Furthermore, although the proposed driver verification method has been shown to be effective in the case studies presented in this paper, which involve a rather small number of drivers, it is not clear whether this will hold true in the case of a larger number of drivers. Therefore, further studies are required to investigate this issue..
We proposed a time-optimized driver fingerprinting method based on the driving patterns. It is shown that in-vehicle network data, such as fuel trim, brake pedal and steering wheel data, are relevant in accurately identifying drivers. It is also shown that it is possible to identify drivers with a very high accuracy within the first 3 min of driving, using a limited amount of sensor data collected from a restricted but judiciously chosen set of sensors.
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SE and IB discussed the idea of optimizing driver identification and its implementation aspects. SE has implemented the idea and contributed towards the first draft of the paper under the guidance of IB and MG. MG thoroughly proofread the manuscript and made all necessary corrections. All authors read and approved the final manuscript.
Saad EZZINI has received his Master degree in data science from the Faculty of Science Dhar Mahraz of Sidi Mohamed Ben Abdellah University, Fez, Morocco. Currently, he is pursuing his Ph.D. studies at the International University of Rabat (Morocco). His research interests are in machine learning and its application to intelligent transportation systems and road security.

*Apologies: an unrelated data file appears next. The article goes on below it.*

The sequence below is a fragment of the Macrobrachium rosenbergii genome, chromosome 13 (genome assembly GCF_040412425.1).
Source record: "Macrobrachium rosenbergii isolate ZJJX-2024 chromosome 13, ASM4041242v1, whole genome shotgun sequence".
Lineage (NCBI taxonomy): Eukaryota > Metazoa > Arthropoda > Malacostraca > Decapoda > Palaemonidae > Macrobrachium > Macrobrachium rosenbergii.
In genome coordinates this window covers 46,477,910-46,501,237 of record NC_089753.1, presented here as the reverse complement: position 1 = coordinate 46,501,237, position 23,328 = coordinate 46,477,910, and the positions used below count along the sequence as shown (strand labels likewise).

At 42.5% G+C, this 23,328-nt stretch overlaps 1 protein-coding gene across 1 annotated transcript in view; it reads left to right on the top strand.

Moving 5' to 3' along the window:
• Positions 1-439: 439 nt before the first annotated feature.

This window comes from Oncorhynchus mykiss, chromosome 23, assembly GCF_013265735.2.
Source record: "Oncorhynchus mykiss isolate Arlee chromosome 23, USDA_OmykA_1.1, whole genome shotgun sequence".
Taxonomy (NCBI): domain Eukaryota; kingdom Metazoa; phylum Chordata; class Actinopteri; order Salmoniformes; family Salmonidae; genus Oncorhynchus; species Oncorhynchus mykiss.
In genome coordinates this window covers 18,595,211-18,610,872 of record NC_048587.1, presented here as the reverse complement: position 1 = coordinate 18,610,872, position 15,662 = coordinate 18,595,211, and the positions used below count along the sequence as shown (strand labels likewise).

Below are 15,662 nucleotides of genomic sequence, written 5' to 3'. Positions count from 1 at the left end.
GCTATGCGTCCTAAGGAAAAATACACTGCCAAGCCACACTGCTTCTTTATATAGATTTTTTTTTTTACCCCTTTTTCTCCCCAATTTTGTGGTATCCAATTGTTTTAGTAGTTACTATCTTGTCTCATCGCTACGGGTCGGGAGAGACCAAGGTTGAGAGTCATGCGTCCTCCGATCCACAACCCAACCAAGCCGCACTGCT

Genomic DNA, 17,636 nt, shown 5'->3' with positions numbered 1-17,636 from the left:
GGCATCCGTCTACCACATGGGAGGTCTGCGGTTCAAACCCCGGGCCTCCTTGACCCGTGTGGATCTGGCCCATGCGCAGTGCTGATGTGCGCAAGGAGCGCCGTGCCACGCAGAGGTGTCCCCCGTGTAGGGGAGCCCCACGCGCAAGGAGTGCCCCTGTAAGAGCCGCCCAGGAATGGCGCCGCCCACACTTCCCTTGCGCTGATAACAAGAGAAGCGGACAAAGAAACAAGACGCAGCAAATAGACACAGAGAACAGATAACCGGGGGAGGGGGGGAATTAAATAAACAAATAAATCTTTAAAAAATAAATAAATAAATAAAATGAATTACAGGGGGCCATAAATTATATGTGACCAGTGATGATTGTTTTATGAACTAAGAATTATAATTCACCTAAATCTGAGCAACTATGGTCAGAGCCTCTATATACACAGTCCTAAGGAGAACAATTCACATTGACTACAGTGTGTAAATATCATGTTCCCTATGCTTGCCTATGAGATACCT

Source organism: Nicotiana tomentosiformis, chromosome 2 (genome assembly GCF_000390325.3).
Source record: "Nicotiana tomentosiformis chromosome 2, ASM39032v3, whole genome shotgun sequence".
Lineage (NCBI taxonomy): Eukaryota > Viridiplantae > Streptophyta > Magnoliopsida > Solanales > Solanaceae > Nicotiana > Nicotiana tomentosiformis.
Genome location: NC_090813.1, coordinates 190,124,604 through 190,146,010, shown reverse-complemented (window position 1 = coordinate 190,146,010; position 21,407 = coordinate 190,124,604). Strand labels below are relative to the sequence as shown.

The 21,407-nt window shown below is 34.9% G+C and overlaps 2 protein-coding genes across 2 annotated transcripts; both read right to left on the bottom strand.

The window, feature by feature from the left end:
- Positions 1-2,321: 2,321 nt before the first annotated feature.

Mounir GHOGHO has received his Ph.D. degree in 1997 from the National Polytechnic Institute of Toulouse, France. He was an EPSRC Research Fellow at the University of Strathclyde (Scotland) from 1997 to 2001. In 2001, he joined the University of Leeds (England) where he was promoted to full Professor in 2008. He is also currently the Director of TIC Laboratory (TICLab) and a Scientific Advisor to the President at the International University of Rabat (Morocco). He is an IEEE Fellow, a recipient of the 2013 IBM Faculty award, and a recipient of the UK Royal Academy of Engineering Research Fellowship award in 2000.
Ismail BERRADA is a professor at the department of computer science, Faculty of Science Dhar Mahraz, Sidi Mohamed Ben Abdellah University, Fez, Morocco. His areas of interests are in Signal Processing, Networks, and Security.
The authors would like to acknowledge the technical support of their colleagues at TICLab and LIMS laboratories.
The authors declare that they have no competing interests.
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Ezzini, S., Berrada, I. & Ghogho, M. Who is behind the wheel? Driver identification and fingerprinting. J Big Data 5, 9 (2018). https://doi.org/10.1186/s40537-018-0118-7
- Driver fingerprinting
- Driver identification
- Driver verification
- Machine learning